Average pay: Often the restaurants will pay you different prices depending on your age e.g £3.50 for 16 year olds, £4.50 for 17 year olds and £5.50+ if you’re above the age of 18. But don’t let that put you off as there are usually nice tips £5 ish per table and you will serve several tables in a night. Just not if you work behind the scenes.
Promotions / commissions
Not good if you’re lazy but if you are hard working and really want some good pay then promoting is a good option. If you are selling tickets you will often be payed £3+ per ticket and often freebies worth higher value. This means that you only need to sell 10 tickets and you’ve got £30 and maybe another free ticket worth £25 so that’s a fairly easy £55. The basis of being payed on a commission works in favour of both you and the employer. Also you will probably be given the job no matter what. There are companies that have teenage promoters. 14, 15,16 year olds can promote for Capital VIP, 16, 17, 18 year olds can promote for let’s go crazy, under the radar, mashed up etc. and there are countless student promotions. Just contact whoever puts the event on.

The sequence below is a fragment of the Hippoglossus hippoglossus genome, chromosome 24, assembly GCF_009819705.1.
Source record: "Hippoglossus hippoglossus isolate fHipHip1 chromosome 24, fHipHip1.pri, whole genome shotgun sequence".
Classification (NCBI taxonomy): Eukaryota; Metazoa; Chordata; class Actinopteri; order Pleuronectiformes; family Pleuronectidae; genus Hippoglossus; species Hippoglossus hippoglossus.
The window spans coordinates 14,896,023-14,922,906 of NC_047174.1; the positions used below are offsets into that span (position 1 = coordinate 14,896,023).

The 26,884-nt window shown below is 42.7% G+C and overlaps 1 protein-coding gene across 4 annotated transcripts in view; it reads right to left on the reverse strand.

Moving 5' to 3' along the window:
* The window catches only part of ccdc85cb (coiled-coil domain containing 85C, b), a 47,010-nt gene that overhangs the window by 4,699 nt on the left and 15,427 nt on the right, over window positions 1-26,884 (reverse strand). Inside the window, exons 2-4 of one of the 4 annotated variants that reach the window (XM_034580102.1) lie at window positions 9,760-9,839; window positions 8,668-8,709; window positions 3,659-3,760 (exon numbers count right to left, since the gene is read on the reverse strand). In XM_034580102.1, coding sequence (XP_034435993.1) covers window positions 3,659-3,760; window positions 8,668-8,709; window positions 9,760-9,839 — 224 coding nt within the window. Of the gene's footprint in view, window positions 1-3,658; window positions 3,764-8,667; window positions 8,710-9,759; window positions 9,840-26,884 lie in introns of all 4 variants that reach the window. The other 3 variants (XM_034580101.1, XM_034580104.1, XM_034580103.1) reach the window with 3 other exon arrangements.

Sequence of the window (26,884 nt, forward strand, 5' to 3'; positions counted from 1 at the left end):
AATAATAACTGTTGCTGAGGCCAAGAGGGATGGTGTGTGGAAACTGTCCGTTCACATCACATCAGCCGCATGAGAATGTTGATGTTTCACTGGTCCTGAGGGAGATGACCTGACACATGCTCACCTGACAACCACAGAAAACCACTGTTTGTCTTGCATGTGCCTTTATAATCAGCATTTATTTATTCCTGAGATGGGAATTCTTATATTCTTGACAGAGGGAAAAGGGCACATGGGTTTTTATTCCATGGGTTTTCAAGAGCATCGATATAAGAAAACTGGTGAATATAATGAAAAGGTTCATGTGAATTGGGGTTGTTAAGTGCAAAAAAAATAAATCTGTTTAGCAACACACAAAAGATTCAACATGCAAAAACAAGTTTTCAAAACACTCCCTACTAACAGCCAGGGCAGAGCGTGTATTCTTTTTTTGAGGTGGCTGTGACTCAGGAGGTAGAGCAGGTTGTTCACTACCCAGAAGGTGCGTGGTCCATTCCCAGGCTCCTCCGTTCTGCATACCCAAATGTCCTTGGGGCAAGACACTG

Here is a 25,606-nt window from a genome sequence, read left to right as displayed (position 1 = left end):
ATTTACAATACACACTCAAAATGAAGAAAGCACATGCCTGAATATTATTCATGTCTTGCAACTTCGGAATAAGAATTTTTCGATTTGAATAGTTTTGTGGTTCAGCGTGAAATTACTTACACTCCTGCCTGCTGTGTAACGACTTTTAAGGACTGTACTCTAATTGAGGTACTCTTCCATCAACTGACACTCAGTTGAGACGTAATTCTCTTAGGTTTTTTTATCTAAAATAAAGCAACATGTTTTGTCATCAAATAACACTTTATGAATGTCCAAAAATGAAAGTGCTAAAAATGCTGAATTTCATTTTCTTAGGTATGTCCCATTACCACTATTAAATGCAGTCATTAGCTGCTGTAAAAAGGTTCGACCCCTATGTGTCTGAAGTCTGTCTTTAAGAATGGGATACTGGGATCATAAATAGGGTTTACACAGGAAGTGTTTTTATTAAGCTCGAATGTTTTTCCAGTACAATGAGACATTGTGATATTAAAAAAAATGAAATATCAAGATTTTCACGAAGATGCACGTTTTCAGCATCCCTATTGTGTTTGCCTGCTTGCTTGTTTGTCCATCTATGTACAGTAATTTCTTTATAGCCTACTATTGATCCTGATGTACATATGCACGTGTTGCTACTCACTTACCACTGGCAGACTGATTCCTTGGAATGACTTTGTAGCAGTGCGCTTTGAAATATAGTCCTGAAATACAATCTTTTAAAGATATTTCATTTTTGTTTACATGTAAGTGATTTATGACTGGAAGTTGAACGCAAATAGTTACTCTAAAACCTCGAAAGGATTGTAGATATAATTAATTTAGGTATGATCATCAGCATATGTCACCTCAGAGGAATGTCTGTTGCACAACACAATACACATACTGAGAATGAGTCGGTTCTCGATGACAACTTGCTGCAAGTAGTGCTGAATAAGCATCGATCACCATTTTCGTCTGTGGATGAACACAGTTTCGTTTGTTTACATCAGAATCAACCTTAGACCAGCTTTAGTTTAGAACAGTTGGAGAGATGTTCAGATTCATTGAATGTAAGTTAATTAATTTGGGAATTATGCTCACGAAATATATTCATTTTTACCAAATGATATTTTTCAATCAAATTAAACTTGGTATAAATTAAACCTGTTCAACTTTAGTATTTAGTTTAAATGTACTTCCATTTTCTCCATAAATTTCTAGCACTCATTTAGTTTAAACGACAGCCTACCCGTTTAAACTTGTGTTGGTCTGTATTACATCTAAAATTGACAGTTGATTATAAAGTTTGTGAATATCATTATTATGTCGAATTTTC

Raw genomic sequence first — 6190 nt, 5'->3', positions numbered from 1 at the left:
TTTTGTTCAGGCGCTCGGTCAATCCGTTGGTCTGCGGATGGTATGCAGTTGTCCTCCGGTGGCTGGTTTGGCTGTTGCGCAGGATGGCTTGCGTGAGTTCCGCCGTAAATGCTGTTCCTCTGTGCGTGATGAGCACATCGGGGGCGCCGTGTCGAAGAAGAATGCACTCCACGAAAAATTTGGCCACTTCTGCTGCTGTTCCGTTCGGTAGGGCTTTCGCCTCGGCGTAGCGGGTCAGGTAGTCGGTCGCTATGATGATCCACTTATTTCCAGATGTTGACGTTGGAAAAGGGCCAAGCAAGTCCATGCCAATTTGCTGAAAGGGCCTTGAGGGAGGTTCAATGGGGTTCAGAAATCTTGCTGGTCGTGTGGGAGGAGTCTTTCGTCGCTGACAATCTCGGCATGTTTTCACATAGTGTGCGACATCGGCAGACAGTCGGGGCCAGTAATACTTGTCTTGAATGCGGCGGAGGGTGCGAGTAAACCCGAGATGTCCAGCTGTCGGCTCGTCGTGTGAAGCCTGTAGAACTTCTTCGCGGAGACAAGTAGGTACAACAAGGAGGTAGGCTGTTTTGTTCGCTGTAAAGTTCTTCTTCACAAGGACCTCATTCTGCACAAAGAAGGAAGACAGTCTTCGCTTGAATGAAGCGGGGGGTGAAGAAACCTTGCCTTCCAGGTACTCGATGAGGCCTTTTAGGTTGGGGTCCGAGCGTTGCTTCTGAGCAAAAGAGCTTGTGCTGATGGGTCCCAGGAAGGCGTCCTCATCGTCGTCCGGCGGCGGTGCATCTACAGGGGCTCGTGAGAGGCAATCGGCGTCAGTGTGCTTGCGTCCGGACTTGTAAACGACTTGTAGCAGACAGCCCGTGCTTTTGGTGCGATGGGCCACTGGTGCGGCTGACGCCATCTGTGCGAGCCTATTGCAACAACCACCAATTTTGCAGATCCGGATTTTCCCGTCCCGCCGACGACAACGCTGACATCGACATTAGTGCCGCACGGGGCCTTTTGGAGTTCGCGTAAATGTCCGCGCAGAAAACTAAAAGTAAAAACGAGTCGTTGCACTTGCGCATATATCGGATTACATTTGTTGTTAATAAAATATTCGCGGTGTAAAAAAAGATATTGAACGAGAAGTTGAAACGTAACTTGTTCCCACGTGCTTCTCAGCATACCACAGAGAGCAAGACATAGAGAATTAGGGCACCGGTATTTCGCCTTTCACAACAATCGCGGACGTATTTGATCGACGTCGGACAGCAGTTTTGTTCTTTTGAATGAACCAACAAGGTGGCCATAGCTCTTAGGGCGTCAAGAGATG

TIP: Use facebook to its limits creating groups, events, pages, posting images, status’ and links.
Average pay: roughly 20% although if it is not events promotions it will often be less.
It’s a lot of peoples dreams to be a model, so getting payed to do it isn’t exactly work to many. It is however tiresome (I’m told) long days of lots of work looking beautiful. Teenage models are not desperately sought after but anybody from the age of 16 upwards should be good. there’s a general minimum of 5’8″ although many agency’s require higher. There’s basicly two categories; you’re either a child model or and adult model. You can apply to many of their websites but do be wary as you don’t really have a clue who’s on the other end. Oh and get your parents consent. Students especially fashion students have a good chance.
TIP: Don’t edit the photos you send them as this will lower your chances of being selected as it limits your looks, they look for potential!